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A new approach to estimation of the R&D–innovation–productivity relationship

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  • Christopher F. Baum
  • Hans Lööf
  • Pardis Nabavi
  • Andreas Stephan

Abstract

We apply a generalized structural equation model approach to the estimation of the relationship between R&D, innovation and productivity that focuses on the potentially crucial heterogeneity across sectors. The model accounts for selectivity and handles the endogeneity of this relationship in a recursive framework which allows for feedback effects from productivity to future R&D investment. Our approach enables the estimation of the different equations as one system, allowing the coefficients to differ across sectors, and also permits us to take cross-equation correlation of the errors into account. Employing a panel of Swedish manufacturing and service firms observed in three consecutive Community Innovation Surveys in the period 2008–2012, our full-information maximum likelihood estimates show that many key channels of influence among the model's components vary meaningfully in their statistical significance and magnitude across six different sectors based on the OECD classification on technological and knowledge intensity. These results cast doubt on earlier research which does not allow for sectoral heterogeneity.

Suggested Citation

  • Christopher F. Baum & Hans Lööf & Pardis Nabavi & Andreas Stephan, 2017. "A new approach to estimation of the R&D–innovation–productivity relationship," Economics of Innovation and New Technology, Taylor & Francis Journals, vol. 26(1-2), pages 121-133, February.
  • Handle: RePEc:taf:ecinnt:v:26:y:2017:i:1-2:p:121-133
    DOI: 10.1080/10438599.2016.1202515
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    References listed on IDEAS

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    1. Crepon, B. & Duguet, E. & Mairesse, J., 1998. "Research Investment, Innovation and Productivity: An Econometric Analysis at the Firm Level," Papiers d'Economie Mathématique et Applications 98.15, Université Panthéon-Sorbonne (Paris 1).
    2. Bruno Crepon & Emmanuel Duguet & Jacques Mairesse, 1998. "Research, Innovation And Productivity: An Econometric Analysis At The Firm Level," Economics of Innovation and New Technology, Taylor & Francis Journals, vol. 7(2), pages 115-158.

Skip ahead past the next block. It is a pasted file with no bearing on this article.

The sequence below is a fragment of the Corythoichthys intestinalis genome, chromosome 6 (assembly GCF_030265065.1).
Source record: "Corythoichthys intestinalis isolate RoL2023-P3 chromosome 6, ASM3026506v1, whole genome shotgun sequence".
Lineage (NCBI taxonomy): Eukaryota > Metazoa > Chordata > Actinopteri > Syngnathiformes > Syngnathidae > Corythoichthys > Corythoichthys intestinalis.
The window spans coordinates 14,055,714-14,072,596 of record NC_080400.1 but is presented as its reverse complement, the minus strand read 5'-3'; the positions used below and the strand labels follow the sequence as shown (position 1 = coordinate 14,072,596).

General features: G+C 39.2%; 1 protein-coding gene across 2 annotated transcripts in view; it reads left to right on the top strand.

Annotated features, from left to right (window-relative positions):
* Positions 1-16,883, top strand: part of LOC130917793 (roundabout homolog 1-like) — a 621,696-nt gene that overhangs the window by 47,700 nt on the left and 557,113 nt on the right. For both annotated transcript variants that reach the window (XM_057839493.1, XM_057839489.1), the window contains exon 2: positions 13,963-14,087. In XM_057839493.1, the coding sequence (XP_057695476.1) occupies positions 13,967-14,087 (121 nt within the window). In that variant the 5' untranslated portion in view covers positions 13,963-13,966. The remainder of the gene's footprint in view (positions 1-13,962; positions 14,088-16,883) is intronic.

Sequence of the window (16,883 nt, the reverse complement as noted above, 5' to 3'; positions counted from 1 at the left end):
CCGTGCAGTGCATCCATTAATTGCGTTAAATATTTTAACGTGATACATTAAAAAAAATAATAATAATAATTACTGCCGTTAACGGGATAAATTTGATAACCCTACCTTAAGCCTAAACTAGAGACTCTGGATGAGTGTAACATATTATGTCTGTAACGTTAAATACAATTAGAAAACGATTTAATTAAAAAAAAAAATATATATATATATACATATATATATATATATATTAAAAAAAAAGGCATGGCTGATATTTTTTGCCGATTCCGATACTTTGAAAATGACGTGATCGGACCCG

3. Martin Andersson & Hans Lööf, 2009. "Learning‐by‐Exporting Revisited: The Role of Intensity and Persistence," Scandinavian Journal of Economics, Wiley Blackwell, vol. 111(4), pages 893-916, December.
    4. James Levinsohn & Amil Petrin, 2003. "Estimating Production Functions Using Inputs to Control for Unobservables," Review of Economic Studies, Oxford University Press, vol. 70(2), pages 317-341.
    5. Sophia Rabe-Hesketh & Anders Skrondal & Andrew Pickles, 2004. "Generalized multilevel structural equation modeling," Psychometrika, Springer;The Psychometric Society, vol. 69(2), pages 167-190, June.
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    Cited by:

    1. Castelnovo, Paolo & Florio, Massimo & Forte, Stefano & Rossi, Lucio & Sirtori, Emanuela, 2018. "The economic impact of technological procurement for large-scale research infrastructures: Evidence from the Large Hadron Collider at CERN," Research Policy, Elsevier, vol. 47(9), pages 1853-1867.
    2. Marcel Ausloos & Francesca Bartolacci & Nicola G. Castellano & Roy Cerqueti, 2018. "Exploring how innovation strategies at time of crisis influence performance: a cluster analysis perspective," Papers 1808.05893, arXiv.org.
    3. Eric J. Bartelsman & Martin Falk & Eva Hagsten & Michael Polder, 2019. "Productivity, technological innovations and broadband connectivity: firm-level evidence for ten European countries," Eurasian Business Review, Springer;Eurasia Business and Economics Society, vol. 9(1), pages 25-48, March.
    4. David B. Audretsch & Marian Hafenstein & Alexander S. Kritikos & Alexander Schiersch, 2018. "Firm Size and Innovation in the Service Sector," Discussion Papers of DIW Berlin 1774, DIW Berlin, German Institute for Economic Research.

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